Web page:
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Vic researchers to play significant role in global project

MEDIA RELEASE

26 November 2013

Victoria researchers to play significant role in global science project

Victoria University of Wellington researchers are poised to make a significant contribution to one of the world’s largest science projects—the Square Kilometre Array (SKA) radio telescope.

In an announcement today by Science and Innovation Minister Steven Joyce, Victoria University was named as one of two New Zealand research groups which will lead two work areas in the pre-construction of the multi-billion dollar SKA telescope. Auckland University of Technology is the other institution contributing to the research.

It is anticipated that, once operational, the SKA telescope will be the world’s largest, most sensitive radio telescope, capable of revealing new information about the origins and history of the universe.

Victoria University’s Dr Melanie Johnston-Hollitt, a senior lecturer in Astrophysics from the School of Chemical and Physical Sciences, will lead a team of researchers which will contribute towards the Science Data Processor work package, working alongside other New Zealand and international experts.

Other members from the Victoria University team include Dr Christopher Hollitt and Dr Marcus Frean from the School of Engineering and Computer Science, as well as Postdoctoral fellows, PhD, Master’s and Honours students.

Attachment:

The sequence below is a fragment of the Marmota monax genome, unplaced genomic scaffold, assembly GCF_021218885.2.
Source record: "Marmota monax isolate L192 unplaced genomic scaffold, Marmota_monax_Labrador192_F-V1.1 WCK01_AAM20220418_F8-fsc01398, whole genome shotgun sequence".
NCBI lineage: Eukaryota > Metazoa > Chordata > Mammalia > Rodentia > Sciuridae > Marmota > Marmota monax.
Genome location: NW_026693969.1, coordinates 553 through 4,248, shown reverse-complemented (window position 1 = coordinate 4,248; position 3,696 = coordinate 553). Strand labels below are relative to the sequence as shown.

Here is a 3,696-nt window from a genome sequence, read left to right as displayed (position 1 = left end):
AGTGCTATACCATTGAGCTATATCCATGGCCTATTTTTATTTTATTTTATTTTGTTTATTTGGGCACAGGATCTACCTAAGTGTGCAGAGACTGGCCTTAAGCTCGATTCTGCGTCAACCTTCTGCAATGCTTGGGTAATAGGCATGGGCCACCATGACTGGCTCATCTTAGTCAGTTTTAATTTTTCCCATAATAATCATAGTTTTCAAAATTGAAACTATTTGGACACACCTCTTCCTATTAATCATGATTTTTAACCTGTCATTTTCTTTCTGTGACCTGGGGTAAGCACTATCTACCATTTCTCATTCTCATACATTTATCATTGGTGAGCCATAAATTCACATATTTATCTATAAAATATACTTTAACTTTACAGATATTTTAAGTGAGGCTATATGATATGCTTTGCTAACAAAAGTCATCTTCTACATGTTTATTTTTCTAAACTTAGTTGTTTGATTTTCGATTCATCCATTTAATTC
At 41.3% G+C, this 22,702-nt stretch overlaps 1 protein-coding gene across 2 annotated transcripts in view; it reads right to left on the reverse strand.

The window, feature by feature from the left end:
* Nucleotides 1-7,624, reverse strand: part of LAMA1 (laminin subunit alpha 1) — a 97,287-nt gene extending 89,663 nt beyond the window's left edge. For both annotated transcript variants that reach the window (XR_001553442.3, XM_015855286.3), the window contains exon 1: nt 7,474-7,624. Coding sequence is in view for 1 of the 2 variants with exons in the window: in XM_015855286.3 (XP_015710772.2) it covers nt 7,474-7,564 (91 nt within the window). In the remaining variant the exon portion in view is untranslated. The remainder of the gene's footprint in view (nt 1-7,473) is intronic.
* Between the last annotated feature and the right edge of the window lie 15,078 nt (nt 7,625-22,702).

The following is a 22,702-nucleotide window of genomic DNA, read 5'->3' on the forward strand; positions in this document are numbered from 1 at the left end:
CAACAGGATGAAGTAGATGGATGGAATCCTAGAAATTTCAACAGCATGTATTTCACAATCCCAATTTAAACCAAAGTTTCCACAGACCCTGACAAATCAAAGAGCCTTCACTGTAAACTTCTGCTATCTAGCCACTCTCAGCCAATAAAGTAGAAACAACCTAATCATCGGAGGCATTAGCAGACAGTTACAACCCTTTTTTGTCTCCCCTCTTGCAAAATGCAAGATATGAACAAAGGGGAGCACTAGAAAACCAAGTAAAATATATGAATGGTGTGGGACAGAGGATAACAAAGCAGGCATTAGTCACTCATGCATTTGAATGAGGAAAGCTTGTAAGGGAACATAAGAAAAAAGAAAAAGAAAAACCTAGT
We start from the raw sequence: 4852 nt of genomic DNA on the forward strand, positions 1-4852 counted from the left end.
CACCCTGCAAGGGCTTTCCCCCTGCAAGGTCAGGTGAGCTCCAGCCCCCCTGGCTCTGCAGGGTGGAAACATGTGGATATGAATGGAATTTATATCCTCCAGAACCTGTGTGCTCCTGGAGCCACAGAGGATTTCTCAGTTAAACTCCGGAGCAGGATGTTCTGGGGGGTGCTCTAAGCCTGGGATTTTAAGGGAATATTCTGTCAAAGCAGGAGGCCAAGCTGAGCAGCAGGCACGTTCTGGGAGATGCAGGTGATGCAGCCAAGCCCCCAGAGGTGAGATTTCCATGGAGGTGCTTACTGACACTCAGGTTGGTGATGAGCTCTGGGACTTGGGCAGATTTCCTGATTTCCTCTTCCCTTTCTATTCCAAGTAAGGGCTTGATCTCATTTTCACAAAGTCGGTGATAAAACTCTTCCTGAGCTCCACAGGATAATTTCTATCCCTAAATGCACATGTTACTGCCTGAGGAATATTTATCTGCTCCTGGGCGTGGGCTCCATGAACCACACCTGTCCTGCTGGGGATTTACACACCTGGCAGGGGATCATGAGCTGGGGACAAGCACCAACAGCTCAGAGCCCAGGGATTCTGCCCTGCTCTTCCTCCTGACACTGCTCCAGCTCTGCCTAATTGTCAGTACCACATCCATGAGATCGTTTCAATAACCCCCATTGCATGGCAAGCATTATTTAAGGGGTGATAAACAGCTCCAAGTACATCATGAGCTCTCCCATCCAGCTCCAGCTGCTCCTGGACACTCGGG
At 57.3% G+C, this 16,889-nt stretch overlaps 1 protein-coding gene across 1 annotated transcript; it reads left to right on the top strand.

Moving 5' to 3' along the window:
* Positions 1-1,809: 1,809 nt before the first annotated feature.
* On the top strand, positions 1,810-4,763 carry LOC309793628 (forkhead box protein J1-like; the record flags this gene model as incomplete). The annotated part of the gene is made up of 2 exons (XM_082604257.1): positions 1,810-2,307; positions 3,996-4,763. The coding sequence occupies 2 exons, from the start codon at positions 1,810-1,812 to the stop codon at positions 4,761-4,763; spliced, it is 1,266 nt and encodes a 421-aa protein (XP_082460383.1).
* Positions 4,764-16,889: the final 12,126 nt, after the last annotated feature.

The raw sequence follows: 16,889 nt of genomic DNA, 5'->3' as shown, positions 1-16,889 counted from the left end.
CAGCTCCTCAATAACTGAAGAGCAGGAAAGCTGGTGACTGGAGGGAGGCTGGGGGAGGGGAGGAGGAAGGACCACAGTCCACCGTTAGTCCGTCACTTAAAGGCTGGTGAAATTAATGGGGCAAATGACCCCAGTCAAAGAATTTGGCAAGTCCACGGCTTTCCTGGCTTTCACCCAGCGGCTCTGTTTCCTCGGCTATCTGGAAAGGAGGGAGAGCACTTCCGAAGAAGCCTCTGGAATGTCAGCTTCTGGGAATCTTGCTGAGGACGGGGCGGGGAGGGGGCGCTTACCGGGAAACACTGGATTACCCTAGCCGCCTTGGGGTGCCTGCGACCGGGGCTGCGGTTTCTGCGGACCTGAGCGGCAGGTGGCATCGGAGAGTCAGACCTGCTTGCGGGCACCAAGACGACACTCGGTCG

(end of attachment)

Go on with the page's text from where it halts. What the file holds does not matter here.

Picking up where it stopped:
“The SKA project has now reached the detailed design phase, which involves groups across the world investigating how best to design the telescope,” says Dr Johnston-Hollitt.



“One of the greatest challenges associated with the SKA project is the ‘big data challenge’ and how we can maximise the scientific return from the vast amount of data generated.

“We’ll be working with our partners from across New Zealand to lead the work concerned with how to best extract information from data captured by the SKA, and determine the computation requirements needed to process it,” she says.

Professor Mike Wilson, Pro Vice-Chancellor of Victoria University’s Faculty of Science, is delighted the University’s expertise is continuing to contribute towards the development of the SKA project.

“The SKA radio telescope is currently one of the largest international science and engineering projects, and an exciting one for Victoria’s astrophysicists to be engaged in.

“Victoria’s involvement builds on the University’s track record in radio astronomy, algorithm development and large-scale computing, and will help build New Zealand’s position as a leader in software development and data analysis,” he says.

Dr Johnston-Hollitt has played a significant role in the global effort to develop cutting-edge radio telescopes. She is the New Zealand scientific representative to the SKA Board of Directors, and a primary investigator on the precursor Murchison Widefield Array radio telescope project in Western Australia, which became fully operational earlier this year.

ENDS

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